Before the iPad, the iPhone and the iPod, before the famously simplistic uniform of blue jeans and a fitted black turtleneck, there was simply Steve Jobs: a 30-year-old man who had co-founded Apple Inc., only to be gracelessly dropped from its ranks for just over a decade.
In 1985, Jobs was ousted from Apple by then-CEO John Sculley, a man who, just two years before, Jobs himself brought into the Apple fold. Though angered and deeply wounded, Jobs was far from defeated by the event.
As Brent Schlender posits in a Fast Company feature called "The Lost Steve Jobs Tapes," the years following his firing from Apple may have actually been the "most pivotal" ones of Jobs's life. As evidence to support his theory, Schlender presents information he collected from extended interviews with Jobs recorded on around three dozen tapes and conducted over the course of 25 years.
Among the unique insights into Jobs' business savvy, Schlender's interviews with Jobs illustrate just how much Jobs' years outside Apple -- particularly those spent at hardware/software development company NeXT, which Jobs founded in 1985, and at animation studio Pixar, which Jobs acquired in 1986 -- reshaped his management style and primed him for the success he would enjoy after returning to Apple in 1996.
For example, in October 2004, Jobs offered Schlender a fascinating glimpse at the dynamic that existed among Pixar's top brass. Said Jobs,
My model of management is the Beatles. The reason I say that is because each of the key people in the Beatles kept the others from going off in the directions of their bad tendencies.[...]They sort of kept each other in check. And then when they split up, they never did anything as good. It was the chemistry of a small group of people, and that chemistry was greater than the sum of the parts. And so John kept Paul from being a teenybopper and Paul kept John from drifting out into the cosmos, and it was magic. And George, in the end, I think provided a tremendous amount of soul to the group. I don't know what Ringo did.[...]That's the chemistry [at Pixar] between Ed [Catmull] and John [Lasseter] and myself.
While it seems Jobs never really grew out of the controlling behaviors for which he was well known, traces of this same kind of collaborative attitude can be seen in his work on the game-changing iPod. As Walter Isaacson wrote of the device's creation in his popular biography "Steve Jobs":
Every night Jobs would be on the phone with ideas. Fadell and the others would call each other up, discuss Jobs's latest suggestion and conspire on how to nudge him to where they wanted him to go, which worked about half the time. "We would have this swirling thing of Steve's latest idea, and we would all try to stay ahead of it," said Fadell. "Every day there was something like that....With his style, you needed to work with your peers, watch each other's back."
Furthermore, it seems Jobs also learned the value and importance of pacing at Pixar. As a perfectionist, Jobs often spent more time and effort than others might have on the very smallest details. Walter Isaacson recently told BBC's Charlie Stayt and Naga Munchetty in an interview:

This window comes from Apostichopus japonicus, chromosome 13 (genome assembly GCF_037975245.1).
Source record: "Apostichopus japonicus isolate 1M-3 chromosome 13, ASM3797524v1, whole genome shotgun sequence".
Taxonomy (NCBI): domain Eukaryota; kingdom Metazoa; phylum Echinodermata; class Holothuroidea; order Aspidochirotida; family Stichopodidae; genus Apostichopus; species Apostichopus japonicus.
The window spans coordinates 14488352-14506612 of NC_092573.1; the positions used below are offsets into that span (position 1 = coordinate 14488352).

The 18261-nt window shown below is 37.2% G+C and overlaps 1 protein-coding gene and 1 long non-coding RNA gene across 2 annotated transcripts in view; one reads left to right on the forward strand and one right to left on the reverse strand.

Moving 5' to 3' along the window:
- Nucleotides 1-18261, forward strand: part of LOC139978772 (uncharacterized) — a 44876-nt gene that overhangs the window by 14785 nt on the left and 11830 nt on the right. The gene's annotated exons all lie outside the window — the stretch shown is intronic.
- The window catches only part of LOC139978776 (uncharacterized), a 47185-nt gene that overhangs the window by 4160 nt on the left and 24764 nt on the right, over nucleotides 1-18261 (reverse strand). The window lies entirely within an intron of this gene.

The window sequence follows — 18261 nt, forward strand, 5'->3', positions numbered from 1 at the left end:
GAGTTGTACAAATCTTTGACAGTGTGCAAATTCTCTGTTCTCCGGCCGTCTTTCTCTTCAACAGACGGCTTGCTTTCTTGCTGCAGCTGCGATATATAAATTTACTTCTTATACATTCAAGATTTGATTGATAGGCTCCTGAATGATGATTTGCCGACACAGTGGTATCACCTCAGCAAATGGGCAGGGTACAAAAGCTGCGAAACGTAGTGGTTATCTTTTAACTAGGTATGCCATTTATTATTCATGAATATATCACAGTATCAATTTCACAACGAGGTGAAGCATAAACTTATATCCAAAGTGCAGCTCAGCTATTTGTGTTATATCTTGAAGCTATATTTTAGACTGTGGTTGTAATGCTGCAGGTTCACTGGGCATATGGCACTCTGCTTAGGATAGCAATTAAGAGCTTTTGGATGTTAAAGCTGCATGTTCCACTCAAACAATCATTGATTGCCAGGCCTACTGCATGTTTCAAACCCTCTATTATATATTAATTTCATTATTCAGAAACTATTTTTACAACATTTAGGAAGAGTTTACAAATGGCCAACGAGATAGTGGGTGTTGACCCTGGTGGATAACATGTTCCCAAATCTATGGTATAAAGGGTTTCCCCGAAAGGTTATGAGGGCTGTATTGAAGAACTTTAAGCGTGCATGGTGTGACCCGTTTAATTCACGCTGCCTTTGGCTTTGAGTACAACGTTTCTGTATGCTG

When he would stare at you and be rough, it would be because he would say, 'I want the boot-up time of the Macintosh to be 10 seconds shorter,' or 'I want the screw inside -- those screws -- to actually be more beautiful.' And people say, 'Well, Steve, you cannot see the screws inside the Macintosh.' He said, 'Yes, but you will know. We have to be artists.'
However, his pursuit of perfection, attention to detail and willingness to spend time and effort on projects are what transformed Apple into what it is today. Under Jobs's intense yet intelligent leadership, which lasted from his return in 1996 until his death last October, the company released more streamlined, innovative products -- such as the iPhone in 2007 and the iPad in 2010 -- which helped to bring Apple back to life. As he told Schlender back in June 1995, before he returned to Apple:
Pixar has been a marathon, not a sprint. There are times when you run a marathon and you wonder, Why am I doing this? But you take a drink of water, and around the next bend, you get your wind back, remember the finish line, and keep going.[...]Fortunately, my training has been in doing things that take a long time....With what I've chosen to do with my life, you know, even a small thing takes a few years. To do anything of magnitude takes at least five years, more likely seven or eight. Rightfully or wrongfully, that's how I think.
Jobs would soon find out why he ran the marathon that was Pixar and how his efforts would eventually pay off. Looking back, Jobs himself realized the opportunities his "failure" at Apple had afforded him -- and he made sure to share what he learned. Jobs told Stanford University's class of 2005 at a Commencement address on June 12, 2005:
I didn't see it then, but it turned out that getting fired from Apple was the best thing that could have ever happened to me. The heaviness of being successful was replaced by the lightness of being a beginner again, less sure about everything. It freed me to enter one of the most creative periods of my life.
What do you think about what Jobs has had to say about his work and life? Share your thoughts in the comments!